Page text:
Aside from typical writer neuroses, being this close to the end has me returning to the biggest question of all – Where are those missing 7,000 words and 23 pages? As I get so close to the end, I’m starting wonder if that’s where some major edits took place.  Those 7,000 words are either the result of a cumulative total of small changes throughout the story or they have disappeared because the ending got a major overhaul.

I keep hoping for the cumulative total option, but I’m also highly aware that the ending might have had a particularly bloody meeting with a red pen. Either way, procrastination and bowing down to nerves won’t bring me any closer to finding out the answer to my burning question.

Even though the knots are yanking at my stomach, my brain is busy reminding me that change has done my novel a world of good. If there are missing scenes at the end or a major chop job, I have to stay open to the idea that it might all be for the best.

As I gear up to read those last few chapters, the nervousness is balanced out quite nicely by excitement. Finishing this phase of the process brings me one step closer to my dream of seeing this story in print.

- – -

p.s. Those of you who follow me on Facebook know I cheated and skipped ahead to the last page (before the epilogue) to see if my last line was still there. I figured I better own it here as well! And for the record, I’m beyond giddy that my last line remains in place. :-)

- – -

c.b.w. 2014

Oh, The Inconsistencies!

Standard

We’ve all read a book where the details don’t quite jive. A character’s car was blue in Chapter 1, but in Chapter 15 it somehow becomes red. Or a conversation is taking place in the kitchen on one page, but then jumps to the living room on the next with no reference to movement. As a reader, you wonder why the writer couldn’t remember to keep that car blue or stick with a scene setting, but keeping track of all that stuff is incredibly difficult.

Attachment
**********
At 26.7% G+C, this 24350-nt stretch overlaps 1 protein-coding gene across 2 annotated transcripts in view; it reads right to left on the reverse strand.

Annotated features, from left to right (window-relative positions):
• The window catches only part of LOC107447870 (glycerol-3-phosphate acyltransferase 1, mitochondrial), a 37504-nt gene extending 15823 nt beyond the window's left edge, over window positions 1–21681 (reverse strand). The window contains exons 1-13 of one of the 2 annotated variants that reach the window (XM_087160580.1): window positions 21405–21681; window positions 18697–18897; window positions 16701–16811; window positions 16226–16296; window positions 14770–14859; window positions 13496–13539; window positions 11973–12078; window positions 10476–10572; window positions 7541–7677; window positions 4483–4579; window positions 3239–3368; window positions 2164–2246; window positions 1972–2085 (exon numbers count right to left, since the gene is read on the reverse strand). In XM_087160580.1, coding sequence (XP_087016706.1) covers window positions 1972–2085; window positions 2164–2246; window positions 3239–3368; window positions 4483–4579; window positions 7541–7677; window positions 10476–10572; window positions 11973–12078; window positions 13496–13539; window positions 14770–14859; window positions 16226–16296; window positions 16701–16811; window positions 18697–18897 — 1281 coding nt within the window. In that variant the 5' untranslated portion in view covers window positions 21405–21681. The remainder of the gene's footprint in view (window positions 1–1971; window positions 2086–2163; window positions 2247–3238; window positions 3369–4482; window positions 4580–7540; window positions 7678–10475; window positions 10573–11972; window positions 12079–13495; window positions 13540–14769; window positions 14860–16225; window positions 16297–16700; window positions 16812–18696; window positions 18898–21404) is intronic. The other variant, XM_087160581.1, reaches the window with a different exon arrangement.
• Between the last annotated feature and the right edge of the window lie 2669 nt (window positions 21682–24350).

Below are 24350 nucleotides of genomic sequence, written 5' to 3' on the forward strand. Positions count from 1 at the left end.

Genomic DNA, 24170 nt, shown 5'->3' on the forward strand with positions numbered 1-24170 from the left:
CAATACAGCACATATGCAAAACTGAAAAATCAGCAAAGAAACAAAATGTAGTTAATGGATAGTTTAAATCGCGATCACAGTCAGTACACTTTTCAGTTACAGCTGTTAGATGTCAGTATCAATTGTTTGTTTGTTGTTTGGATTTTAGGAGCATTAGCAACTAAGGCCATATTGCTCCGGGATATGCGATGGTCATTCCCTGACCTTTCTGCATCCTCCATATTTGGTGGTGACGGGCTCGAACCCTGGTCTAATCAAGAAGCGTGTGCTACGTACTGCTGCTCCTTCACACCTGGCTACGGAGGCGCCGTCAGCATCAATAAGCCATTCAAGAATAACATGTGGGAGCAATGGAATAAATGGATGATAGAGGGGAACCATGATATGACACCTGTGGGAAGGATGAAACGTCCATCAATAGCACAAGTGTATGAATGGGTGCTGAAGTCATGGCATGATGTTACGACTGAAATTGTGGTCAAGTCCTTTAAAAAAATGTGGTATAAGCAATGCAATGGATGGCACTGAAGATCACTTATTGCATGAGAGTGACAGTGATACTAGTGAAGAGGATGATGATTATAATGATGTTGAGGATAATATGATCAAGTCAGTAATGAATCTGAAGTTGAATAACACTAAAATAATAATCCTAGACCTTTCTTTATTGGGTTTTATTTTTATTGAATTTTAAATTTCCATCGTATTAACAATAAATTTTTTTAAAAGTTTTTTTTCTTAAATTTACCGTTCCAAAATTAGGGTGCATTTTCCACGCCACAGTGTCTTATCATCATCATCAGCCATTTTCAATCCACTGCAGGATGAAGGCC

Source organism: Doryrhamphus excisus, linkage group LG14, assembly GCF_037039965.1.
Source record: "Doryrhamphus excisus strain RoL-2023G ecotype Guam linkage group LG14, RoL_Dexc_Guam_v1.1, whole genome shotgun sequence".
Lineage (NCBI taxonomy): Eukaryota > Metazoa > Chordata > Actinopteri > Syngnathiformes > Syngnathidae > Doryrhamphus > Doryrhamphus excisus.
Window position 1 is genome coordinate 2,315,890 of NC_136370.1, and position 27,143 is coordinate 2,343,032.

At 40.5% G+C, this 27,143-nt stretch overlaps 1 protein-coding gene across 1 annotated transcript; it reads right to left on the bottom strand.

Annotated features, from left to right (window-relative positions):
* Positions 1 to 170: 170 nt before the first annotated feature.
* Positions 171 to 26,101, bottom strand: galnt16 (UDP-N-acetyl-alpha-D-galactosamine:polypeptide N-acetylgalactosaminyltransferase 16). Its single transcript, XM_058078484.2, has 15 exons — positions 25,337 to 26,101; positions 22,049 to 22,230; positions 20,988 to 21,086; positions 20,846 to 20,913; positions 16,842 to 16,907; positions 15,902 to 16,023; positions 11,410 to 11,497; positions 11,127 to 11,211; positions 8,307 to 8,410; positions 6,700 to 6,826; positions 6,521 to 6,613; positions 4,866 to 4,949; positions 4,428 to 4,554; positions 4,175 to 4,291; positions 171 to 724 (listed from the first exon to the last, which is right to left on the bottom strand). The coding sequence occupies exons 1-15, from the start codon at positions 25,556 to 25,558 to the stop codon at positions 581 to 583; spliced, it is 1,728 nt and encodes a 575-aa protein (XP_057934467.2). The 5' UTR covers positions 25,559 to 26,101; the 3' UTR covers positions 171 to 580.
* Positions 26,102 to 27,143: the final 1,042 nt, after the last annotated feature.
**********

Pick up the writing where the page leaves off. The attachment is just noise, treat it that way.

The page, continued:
Just recently I was talking to another writer who equated fiction writing to basically telling one big lie. When we lie, we have to remember every detail or the lie loses credibility. Fiction works the same way – to make it believable everything has to be perfectly aligned. When writing an 80,000 word novel, this is tricky business as writers are essentially telling a big lie over an extended period of time. It’s easy to forget a minute detail that was created and written three months ago.

The revision process helps in aligning details, but it’s inevitable that a few details will fall through the cracks. This is where an editor comes in handy! Especially, a sharp-eyed editor with an ultra sensitive radar. Lucky for me, nothing gets by my editor.

Even though I’ve read my novel draft a hundred times, a few inconsistencies still slipped into the fourth draft. How on earth does that happen? Easy. As a writer, I get so caught up in creating a scene, I’ll forget what I did in a previous section. Sometimes, I just can’t let go of that scenic tunnel vision!

After reading two thirds of my edited manuscript, my editor has pointed out the following issues I need to resolve:

  • a random dog that shows up in the beginning of the novel, but is never seen again
  • inconsistent use of noise canceling headphones, i.e. my character owns them in one scene, but not in another
  • emotional gap from one chapter to another, i.e. a character feels one way about another character in one chapter, but the emotion doesn’t carry through to the next chapter.

The last third of my novel includes the most “rewritten” mythology, which means the propensity for inconsistency is going increase tenfold. Instead of simply telling one big lie, I am telling two. Somewhere along the way, I’m sure there is a hole in the fabric I have woven. Thankfully, I have faith my editor will find it before a reader does.

- – -

c.b.w. 2014

Clearing The First Hurdle

Standard

When I sent my manuscript to my editor, I made a mental list of things I’d be willing to fight for if they disappeared or were changed beyond recognition. The list is actually very short, seeing as I walked into the process determined to stay open-minded to change.